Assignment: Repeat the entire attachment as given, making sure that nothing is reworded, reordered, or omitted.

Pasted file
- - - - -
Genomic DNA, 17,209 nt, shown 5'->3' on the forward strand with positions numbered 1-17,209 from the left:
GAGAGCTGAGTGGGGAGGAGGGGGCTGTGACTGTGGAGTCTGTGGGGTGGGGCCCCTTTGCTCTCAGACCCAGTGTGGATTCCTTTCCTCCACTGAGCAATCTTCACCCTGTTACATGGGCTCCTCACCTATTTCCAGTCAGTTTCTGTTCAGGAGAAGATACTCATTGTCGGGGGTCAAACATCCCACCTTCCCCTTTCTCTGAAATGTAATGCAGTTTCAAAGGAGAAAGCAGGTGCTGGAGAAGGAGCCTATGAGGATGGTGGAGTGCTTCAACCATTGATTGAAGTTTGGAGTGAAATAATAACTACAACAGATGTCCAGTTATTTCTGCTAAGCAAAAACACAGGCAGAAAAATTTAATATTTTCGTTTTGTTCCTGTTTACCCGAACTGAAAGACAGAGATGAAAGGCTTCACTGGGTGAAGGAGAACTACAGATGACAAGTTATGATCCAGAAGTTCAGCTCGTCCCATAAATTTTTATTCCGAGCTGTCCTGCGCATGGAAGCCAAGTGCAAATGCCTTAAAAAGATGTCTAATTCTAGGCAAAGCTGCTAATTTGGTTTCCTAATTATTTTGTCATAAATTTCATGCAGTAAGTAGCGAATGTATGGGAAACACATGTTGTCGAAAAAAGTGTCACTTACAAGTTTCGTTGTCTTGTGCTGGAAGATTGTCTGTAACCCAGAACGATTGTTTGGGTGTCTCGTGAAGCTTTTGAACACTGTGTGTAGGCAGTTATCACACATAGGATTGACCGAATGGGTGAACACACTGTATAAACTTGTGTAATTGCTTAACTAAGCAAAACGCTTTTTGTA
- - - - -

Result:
Genomic DNA, 17,209 nt, shown 5'->3' on the forward strand with positions numbered 1-17,209 from the left:
GAGAGCTGAGTGGGGAGGAGGGGGCTGTGACTGTGGAGTCTGTGGGGTGGGGCCCCTTTGCTCTCAGACCCAGTGTGGATTCCTTTCCTCCACTGAGCAATCTTCACCCTGTTACATGGGCTCCTCACCTATTTCCAGTCAGTTTCTGTTCAGGAGAAGATACTCATTGTCGGGGGTCAAACATCCCACCTTCCCCTTTCTCTGAAATGTAATGCAGTTTCAAAGGAGAAAGCAGGTGCTGGAGAAGGAGCCTATGAGGATGGTGGAGTGCTTCAACCATTGATTGAAGTTTGGAGTGAAATAATAACTACAACAGATGTCCAGTTATTTCTGCTAAGCAAAAACACAGGCAGAAAAATTTAATATTTTCGTTTTGTTCCTGTTTACCCGAACTGAAAGACAGAGATGAAAGGCTTCACTGGGTGAAGGAGAACTACAGATGACAAGTTATGATCCAGAAGTTCAGCTCGTCCCATAAATTTTTATTCCGAGCTGTCCTGCGCATGGAAGCCAAGTGCAAATGCCTTAAAAAGATGTCTAATTCTAGGCAAAGCTGCTAATTTGGTTTCCTAATTATTTTGTCATAAATTTCATGCAGTAAGTAGCGAATGTATGGGAAACACATGTTGTCGAAAAAAGTGTCACTTACAAGTTTCGTTGTCTTGTGCTGGAAGATTGTCTGTAACCCAGAACGATTGTTTGGGTGTCTCGTGAAGCTTTTGAACACTGTGTGTAGGCAGTTATCACACATAGGATTGACCGAATGGGTGAACACACTGTATAAACTTGTGTAATTGCTTAACTAAGCAAAACGCTTTTTGTA